New Orleans still bears the scars of Hurricane Katrina, ten years later. More than 500,000 people fled when the storm hit, and many never returned. Large swathes of the city are sparsely populated, particularly in the poor neighbourhoods that suffered the most severe flood damage.
Psychological scars linger, too. Many hurricane survivors continue to experience mental-health problems related to the storm, whether or not they returned to New Orleans, say researchers tracking Katrina’s psychological aftermath. Such work could ultimately aid people affected by future disasters, by identifying factors — such as lack of a social-support network and unstable environments for children — that seem to increase risk of mental-health trauma.
“There were so many ways in which common humanity was shut down by dystopian images and rumours,” says Jean Rhodes, a clinical psychologist at the University of Massachusetts in Boston.
Rhodes has a rare perspective on the factors that influenced mental and physical health following the storm. In 2003, she and her colleagues had begun to study whether giving college scholarships to a group of 1,019 low-income New Orleans parents would increase their well-being. Katrina halted this work, but the researchers were able to use the already-collected medical and demographic data to track changes in health caused by the hurricane. Such baseline data are rare in disaster research, and are especially valuable for studying poor communities, which tend to have high rates of stress and mental illness.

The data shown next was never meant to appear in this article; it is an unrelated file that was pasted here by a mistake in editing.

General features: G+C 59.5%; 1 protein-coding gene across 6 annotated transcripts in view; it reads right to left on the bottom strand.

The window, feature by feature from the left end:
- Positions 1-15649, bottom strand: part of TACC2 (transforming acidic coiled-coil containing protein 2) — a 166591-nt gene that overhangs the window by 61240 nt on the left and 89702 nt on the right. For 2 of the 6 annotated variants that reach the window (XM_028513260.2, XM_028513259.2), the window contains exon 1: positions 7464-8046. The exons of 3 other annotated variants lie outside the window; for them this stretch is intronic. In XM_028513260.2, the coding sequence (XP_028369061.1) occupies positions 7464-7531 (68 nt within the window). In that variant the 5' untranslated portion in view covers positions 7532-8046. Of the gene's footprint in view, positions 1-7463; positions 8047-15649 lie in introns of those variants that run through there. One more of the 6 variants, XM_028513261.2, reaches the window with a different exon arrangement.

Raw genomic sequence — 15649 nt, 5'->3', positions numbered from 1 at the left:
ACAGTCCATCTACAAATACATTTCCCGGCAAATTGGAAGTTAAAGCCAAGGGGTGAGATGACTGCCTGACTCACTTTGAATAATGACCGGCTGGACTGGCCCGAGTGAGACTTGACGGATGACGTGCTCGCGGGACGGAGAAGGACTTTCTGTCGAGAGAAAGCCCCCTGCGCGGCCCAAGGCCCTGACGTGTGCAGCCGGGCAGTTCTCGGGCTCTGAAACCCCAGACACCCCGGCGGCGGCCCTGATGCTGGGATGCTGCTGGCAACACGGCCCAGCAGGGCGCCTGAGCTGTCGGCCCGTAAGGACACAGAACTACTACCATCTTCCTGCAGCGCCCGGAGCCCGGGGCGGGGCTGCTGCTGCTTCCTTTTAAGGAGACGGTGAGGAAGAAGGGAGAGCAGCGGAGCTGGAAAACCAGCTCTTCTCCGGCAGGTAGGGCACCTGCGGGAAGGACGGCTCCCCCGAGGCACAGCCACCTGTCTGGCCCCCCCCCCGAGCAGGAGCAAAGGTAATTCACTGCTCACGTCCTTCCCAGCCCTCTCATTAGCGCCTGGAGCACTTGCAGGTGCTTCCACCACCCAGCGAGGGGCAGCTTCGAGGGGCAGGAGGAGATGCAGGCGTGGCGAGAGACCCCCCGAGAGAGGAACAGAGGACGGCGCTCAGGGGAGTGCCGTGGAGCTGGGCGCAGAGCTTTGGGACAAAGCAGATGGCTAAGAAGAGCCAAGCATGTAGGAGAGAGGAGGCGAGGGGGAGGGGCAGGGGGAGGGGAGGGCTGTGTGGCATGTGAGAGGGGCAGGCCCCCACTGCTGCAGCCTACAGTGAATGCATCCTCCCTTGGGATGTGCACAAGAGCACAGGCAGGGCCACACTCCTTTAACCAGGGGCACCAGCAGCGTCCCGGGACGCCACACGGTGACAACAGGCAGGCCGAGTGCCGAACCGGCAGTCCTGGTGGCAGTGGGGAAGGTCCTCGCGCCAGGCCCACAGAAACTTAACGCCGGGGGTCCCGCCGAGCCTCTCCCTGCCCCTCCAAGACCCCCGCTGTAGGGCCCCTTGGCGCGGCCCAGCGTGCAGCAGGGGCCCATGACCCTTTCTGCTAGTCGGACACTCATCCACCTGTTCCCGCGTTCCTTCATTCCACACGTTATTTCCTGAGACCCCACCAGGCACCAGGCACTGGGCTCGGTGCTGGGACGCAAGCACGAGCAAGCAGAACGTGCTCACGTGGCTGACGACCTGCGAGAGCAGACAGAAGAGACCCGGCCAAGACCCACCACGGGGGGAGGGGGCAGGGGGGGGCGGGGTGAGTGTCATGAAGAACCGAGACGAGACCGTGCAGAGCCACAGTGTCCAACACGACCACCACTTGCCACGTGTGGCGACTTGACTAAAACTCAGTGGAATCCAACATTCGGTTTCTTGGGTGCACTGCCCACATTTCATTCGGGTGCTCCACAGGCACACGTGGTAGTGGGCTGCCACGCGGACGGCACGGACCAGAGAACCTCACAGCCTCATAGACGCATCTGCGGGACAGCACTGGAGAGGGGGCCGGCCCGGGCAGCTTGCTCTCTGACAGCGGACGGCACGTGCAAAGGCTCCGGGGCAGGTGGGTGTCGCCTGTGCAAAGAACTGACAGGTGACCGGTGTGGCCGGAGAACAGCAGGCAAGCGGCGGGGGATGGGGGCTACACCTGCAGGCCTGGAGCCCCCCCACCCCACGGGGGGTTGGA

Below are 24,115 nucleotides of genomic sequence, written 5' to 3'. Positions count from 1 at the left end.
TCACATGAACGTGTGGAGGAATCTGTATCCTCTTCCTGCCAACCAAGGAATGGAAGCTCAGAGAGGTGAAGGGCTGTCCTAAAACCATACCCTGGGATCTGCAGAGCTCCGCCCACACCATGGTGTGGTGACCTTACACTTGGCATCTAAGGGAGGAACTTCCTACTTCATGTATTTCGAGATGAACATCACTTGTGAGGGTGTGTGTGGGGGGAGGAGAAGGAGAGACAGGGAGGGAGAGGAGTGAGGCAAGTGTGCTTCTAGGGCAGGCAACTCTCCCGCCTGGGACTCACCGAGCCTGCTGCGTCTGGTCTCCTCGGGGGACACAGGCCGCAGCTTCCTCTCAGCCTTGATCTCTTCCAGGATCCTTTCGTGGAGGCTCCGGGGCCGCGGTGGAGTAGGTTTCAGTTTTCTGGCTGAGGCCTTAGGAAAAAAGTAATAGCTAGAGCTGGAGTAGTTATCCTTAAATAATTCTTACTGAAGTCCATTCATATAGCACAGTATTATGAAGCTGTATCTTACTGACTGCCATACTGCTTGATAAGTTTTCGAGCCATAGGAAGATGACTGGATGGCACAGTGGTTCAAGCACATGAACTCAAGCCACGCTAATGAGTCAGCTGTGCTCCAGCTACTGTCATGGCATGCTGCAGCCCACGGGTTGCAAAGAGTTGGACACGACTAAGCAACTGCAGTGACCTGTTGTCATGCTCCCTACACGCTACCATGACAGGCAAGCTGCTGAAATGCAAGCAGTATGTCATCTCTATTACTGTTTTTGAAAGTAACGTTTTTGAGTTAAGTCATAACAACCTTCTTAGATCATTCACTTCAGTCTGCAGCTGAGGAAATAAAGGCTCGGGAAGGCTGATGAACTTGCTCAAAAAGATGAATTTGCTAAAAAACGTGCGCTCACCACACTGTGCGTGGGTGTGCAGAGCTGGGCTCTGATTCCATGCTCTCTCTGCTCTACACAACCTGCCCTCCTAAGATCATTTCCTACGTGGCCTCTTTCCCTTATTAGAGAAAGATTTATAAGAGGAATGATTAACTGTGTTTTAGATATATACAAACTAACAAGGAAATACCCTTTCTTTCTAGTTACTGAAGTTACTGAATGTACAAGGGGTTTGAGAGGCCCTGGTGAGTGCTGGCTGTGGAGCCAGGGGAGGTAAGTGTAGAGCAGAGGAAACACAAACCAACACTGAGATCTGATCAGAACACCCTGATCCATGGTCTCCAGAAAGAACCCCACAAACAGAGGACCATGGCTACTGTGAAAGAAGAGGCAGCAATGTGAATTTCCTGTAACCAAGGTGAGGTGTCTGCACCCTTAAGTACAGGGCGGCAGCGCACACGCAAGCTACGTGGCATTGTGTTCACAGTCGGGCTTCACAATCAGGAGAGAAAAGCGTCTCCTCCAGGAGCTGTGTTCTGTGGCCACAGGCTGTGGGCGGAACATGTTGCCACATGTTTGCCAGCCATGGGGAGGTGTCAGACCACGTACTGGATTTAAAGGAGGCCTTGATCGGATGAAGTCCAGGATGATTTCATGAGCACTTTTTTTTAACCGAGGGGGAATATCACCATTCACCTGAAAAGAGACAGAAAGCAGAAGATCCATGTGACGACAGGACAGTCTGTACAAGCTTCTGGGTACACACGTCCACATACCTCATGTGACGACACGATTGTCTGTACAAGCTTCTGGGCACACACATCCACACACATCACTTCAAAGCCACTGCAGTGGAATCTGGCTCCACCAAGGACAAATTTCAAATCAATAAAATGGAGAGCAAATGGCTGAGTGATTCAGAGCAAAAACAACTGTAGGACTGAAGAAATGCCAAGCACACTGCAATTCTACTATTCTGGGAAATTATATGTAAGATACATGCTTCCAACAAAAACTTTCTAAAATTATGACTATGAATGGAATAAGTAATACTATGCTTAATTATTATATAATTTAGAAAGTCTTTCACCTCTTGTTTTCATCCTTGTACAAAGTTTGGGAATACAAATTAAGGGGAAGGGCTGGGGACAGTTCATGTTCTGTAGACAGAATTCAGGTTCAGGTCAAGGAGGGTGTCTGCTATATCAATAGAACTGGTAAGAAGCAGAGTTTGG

The renamed, refocused Resilience in Survivors of Katrina (RISK) Project still follows many of the original study participants. Nearly half of the 392 low-income parents participating in the revised project had symptoms of PTSD one year after the hurricane, and the rate of other serious mental illnesses such as depression and psychosis doubled to 14% (ref. 3).
But these storm survivors ultimately displayed resilience. About one-third reported ‘post-traumatic growth’: the feeling that surviving the disaster made them stronger, even if they simultaneously experienced from mental illness. Three years after the storm, the RISK team found that two-thirds of the 386 African American women who participated in the original study no longer displayed the signs of psychological distress that were evident just after Katrina hit4.
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